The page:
Designing and building information technologies involves an ethical component, as designers (consciously or un-) make values choices that influence the uses and impacts of their designs. This talk will discuss how the practices of design affect the social values materialized in emerging technologies, and explore how design practices can encourage ethical reflection and action. The talk will present data from two participant-observation projects. The first observed a laboratory that engineered software for mobile phones to track users’ locations, habits, and behaviors. The second examines the social values considered in the design of a future Internet architecture. In both cases, technical work raised ethical challenges ranging from avoiding surveillance to encouraging equity. The projects suggest that particular activities within design can help engineers agree on social values as important to design. I characterize these activities as values levers: practices that open new conversations about social values, and encourage consensus around those values as design criteria. Laboratory leaders and advocates can enable and strengthen these levers to encourage ethical reflection and action as an explicit part of design practice.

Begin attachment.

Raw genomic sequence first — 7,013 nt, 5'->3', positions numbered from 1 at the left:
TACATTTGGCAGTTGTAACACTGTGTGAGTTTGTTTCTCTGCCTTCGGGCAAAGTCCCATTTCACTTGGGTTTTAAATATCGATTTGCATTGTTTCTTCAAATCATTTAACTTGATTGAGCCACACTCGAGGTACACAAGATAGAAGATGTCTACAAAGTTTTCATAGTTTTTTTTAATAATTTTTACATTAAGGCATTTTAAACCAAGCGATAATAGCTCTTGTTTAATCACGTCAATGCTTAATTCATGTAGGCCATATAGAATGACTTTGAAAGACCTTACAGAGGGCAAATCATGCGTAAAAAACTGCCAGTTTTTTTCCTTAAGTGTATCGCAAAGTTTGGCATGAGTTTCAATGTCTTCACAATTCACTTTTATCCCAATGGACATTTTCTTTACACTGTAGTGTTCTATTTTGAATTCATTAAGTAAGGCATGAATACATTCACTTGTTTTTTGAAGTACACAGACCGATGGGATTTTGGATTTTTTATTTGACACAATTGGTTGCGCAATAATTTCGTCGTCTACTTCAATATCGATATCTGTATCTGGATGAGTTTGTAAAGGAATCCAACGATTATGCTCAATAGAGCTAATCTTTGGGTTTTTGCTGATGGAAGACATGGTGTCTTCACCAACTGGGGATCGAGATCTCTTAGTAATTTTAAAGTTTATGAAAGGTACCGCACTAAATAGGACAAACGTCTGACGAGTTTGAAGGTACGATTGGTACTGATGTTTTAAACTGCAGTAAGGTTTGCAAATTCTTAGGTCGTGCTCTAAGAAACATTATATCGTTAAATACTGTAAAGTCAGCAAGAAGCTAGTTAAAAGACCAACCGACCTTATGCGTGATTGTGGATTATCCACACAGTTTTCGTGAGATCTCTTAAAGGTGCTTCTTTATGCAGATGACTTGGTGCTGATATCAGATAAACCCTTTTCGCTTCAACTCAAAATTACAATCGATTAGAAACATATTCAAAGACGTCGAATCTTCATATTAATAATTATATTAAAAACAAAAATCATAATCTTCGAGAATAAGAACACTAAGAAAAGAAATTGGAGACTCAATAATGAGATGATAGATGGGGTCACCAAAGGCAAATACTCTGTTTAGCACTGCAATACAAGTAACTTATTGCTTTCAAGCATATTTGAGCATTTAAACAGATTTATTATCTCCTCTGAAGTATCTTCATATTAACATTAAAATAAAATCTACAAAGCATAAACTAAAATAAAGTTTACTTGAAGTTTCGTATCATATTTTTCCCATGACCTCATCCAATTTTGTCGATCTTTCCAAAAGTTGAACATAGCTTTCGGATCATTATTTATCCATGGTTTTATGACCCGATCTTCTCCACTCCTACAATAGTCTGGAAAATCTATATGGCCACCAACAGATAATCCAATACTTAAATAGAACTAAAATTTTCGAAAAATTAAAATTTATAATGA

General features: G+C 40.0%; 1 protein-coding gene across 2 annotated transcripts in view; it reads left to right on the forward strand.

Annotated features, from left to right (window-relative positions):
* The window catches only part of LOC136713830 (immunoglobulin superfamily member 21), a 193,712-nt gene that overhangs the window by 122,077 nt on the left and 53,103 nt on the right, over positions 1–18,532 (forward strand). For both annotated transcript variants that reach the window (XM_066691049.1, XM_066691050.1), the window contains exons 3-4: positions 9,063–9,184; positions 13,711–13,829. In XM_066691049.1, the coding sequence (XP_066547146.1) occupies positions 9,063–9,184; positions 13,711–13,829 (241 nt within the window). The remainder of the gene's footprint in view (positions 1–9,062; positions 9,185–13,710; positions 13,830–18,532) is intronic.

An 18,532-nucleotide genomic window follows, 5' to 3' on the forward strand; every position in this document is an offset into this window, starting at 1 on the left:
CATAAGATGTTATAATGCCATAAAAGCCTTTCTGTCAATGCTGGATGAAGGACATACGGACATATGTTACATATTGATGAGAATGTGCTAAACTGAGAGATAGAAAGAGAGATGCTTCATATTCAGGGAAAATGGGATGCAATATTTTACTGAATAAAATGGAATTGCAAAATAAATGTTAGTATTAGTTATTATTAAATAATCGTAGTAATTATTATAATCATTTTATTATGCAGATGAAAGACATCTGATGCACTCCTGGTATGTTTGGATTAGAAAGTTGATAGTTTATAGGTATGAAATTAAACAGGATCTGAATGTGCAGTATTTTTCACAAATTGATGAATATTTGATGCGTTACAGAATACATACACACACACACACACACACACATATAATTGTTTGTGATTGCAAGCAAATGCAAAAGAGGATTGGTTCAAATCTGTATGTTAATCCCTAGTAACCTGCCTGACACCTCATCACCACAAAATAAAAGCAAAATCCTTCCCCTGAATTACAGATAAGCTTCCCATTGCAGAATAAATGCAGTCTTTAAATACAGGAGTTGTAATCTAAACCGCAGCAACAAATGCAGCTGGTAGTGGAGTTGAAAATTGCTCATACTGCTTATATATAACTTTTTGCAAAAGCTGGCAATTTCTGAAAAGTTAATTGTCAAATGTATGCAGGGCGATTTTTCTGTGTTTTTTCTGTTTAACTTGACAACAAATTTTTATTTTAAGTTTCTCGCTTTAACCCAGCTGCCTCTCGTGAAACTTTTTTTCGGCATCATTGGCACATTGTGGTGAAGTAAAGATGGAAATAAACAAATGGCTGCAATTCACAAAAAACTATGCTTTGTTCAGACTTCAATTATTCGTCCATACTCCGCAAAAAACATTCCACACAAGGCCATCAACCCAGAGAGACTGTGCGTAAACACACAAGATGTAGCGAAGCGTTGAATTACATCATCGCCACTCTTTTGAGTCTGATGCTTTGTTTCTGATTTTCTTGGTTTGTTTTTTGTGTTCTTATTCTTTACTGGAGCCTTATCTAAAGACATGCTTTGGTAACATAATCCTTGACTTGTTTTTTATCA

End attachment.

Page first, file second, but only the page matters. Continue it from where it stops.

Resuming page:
Katie Shilton‘s research focuses on ethics and policy for the design of information technologies, systems, and collections in the College of Information Studies at the University of Maryland. She received a B.A. from Oberlin College in 2003, a Master of Library and Information Science from UCLA in 2007, and a Ph.D. in Information Studies from UCLA in 2011. She teaches courses in information policy, information and technology ethics, and archival studies.